Audience members can do more than applaud to show their appreciation for two new student-written plays performed on campus this week.
Tomorrow and Thursday, the playwrights will hold question and answer sessions with the audience to obtain feedback following staged readings of the works, “For Fear of Love, For Love of Fear” and “Bit of Wit.”
“The Playfest is all about the text,” said Allison Seranno, a fourth-year Music student who directs the staged reading of “For Fear of Love, For Love of Fear” tomorrow. “It’s for the playwright to hear their words and get the audience feedback.”
School of Music students Angela Zuck and Steve Best developed the plays in the theater department’s “Playwriting Toward Production” class.
Zuck wrote “For Fear of Love, For Love of Fear,” a dark comedy that follows a man, Victor, lost in his obsessive love for a woman named Maya. Victor shows up on Maya’s doorstep, and the audience watches their conversation unfold almost in real time. “It’s like a what-if situation,” Seranno said. “These two people look back on a relationship they used to have, and it takes a look at what if they had stayed together.”
Although the actors will carry their scripts, the staged reading will look more like a finished play with scenery and props, Seranno said.
Best’s play, “Bit of Wit,” uses a different format. It consists of a series of scenes linked by the narrator’s comments in between scenes. The play also contains some influences from Walt Whitman’s poetry. Seranno portrays a character in one of the scenes at Thursday’s staged reading.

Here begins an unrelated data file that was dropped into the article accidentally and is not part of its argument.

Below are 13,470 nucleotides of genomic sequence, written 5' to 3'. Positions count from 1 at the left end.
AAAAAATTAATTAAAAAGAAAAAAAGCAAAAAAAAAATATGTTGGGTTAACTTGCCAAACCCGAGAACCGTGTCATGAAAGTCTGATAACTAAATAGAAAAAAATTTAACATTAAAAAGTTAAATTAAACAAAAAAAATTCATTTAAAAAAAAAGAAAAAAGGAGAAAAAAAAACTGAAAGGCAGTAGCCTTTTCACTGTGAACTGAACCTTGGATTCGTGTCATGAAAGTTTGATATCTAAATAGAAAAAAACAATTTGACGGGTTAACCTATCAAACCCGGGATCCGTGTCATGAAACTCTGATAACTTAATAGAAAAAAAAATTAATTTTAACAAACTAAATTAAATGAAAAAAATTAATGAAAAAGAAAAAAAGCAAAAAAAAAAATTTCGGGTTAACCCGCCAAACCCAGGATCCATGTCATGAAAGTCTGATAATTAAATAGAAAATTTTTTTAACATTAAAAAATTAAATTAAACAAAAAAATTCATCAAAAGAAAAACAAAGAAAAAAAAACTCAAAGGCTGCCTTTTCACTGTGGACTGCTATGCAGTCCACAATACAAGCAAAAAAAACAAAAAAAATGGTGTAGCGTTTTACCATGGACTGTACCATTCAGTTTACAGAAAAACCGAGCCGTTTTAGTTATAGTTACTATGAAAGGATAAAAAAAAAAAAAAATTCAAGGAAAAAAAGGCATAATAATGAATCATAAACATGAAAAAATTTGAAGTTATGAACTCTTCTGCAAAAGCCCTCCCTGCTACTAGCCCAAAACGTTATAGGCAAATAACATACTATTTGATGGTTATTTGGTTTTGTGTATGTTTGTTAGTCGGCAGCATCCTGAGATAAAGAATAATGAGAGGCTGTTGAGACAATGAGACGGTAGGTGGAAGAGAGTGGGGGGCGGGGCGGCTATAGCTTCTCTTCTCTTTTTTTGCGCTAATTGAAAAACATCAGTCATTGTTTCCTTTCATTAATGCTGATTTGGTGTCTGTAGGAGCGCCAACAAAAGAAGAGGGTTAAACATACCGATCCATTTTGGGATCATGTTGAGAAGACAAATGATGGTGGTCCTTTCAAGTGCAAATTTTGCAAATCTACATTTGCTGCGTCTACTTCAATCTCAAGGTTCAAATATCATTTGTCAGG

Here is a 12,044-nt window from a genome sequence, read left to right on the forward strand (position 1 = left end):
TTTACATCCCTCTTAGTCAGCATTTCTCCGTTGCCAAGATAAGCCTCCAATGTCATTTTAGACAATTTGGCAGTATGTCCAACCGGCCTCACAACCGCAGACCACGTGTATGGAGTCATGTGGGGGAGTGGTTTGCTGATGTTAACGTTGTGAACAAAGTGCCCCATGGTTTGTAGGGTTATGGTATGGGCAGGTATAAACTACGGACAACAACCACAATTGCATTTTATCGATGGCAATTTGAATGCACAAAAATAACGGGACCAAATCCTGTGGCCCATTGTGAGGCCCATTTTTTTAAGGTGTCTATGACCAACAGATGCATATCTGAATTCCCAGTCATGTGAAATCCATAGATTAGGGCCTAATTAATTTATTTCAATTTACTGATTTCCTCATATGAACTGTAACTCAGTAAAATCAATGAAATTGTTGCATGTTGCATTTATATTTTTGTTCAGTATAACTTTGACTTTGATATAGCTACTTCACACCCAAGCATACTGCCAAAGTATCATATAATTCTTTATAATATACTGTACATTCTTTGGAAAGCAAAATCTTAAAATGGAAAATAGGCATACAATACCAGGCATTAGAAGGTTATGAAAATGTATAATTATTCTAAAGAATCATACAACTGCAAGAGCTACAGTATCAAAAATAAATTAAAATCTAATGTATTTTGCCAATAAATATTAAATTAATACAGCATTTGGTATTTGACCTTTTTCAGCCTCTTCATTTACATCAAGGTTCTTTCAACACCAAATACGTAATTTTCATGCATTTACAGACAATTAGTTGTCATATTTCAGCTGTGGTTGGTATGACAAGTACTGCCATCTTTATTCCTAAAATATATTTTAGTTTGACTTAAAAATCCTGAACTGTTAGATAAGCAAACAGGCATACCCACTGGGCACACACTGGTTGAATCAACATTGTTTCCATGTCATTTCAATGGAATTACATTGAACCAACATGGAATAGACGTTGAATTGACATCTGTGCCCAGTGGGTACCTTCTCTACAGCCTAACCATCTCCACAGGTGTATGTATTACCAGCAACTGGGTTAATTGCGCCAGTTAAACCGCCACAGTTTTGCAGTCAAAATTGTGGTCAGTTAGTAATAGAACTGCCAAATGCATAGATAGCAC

“Bit of Wit” confronts social situations ranging from the dynamics of a dysfunctional family to the decision-making process involved with obtaining breast implants. “It questions the audience, but it doesn’t give them time to think about the answer,” Serrano said.
Seranno, a directing major, took the course with Zuck and Best. The class allowed the three students and the professor, theater faculty member OyamO, to exchange feedback on the two plays. “It’s really neat to be able to react to their words immediately and have (the playwrights) take my opinion and change things,” Serrano said. “I see things in the script that I actually suggested.”
Serrano pushed for some changes that will appear in the staged readings, including adding strength and some control of the conversation to the love object character of Maya in “For Fear of Love, For Love of Fear.”
Although she faced some challenges directing new material, Seranno said she enjoyed the experience of approaching the play without preconceptions about how it should eventually turn out. “I just went with my first instinct and developed the characters in my own mind,” she said.
Seranno said she feels this experience helped her understand how to work with new plays from a directing perspective. She said she hopes to have the opportunity to direct a new show in the future. “It’s neat to see a work in progress,” she said. “It grows with every day, all toward the final product.”